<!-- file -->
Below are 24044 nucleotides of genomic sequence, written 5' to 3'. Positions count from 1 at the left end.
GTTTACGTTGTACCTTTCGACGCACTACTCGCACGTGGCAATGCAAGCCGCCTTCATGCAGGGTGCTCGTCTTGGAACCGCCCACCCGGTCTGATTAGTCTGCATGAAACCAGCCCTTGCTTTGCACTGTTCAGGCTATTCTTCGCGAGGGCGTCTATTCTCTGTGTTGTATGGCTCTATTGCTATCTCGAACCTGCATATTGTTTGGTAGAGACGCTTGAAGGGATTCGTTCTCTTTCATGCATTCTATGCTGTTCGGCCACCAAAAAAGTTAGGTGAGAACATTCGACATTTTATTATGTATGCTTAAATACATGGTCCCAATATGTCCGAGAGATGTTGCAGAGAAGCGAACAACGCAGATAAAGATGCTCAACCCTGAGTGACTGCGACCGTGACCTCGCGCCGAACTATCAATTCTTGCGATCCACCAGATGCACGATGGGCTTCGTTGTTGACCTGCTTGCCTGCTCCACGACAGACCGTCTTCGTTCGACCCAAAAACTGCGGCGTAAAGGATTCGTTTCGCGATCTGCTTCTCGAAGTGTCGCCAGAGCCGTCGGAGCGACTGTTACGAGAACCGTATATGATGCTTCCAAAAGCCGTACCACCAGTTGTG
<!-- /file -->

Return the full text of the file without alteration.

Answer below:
Below are 24044 nucleotides of genomic sequence, written 5' to 3'. Positions count from 1 at the left end.
GTTTACGTTGTACCTTTCGACGCACTACTCGCACGTGGCAATGCAAGCCGCCTTCATGCAGGGTGCTCGTCTTGGAACCGCCCACCCGGTCTGATTAGTCTGCATGAAACCAGCCCTTGCTTTGCACTGTTCAGGCTATTCTTCGCGAGGGCGTCTATTCTCTGTGTTGTATGGCTCTATTGCTATCTCGAACCTGCATATTGTTTGGTAGAGACGCTTGAAGGGATTCGTTCTCTTTCATGCATTCTATGCTGTTCGGCCACCAAAAAAGTTAGGTGAGAACATTCGACATTTTATTATGTATGCTTAAATACATGGTCCCAATATGTCCGAGAGATGTTGCAGAGAAGCGAACAACGCAGATAAAGATGCTCAACCCTGAGTGACTGCGACCGTGACCTCGCGCCGAACTATCAATTCTTGCGATCCACCAGATGCACGATGGGCTTCGTTGTTGACCTGCTTGCCTGCTCCACGACAGACCGTCTTCGTTCGACCCAAAAACTGCGGCGTAAAGGATTCGTTTCGCGATCTGCTTCTCGAAGTGTCGCCAGAGCCGTCGGAGCGACTGTTACGAGAACCGTATATGATGCTTCCAAAAGCCGTACCACCAGTTGTG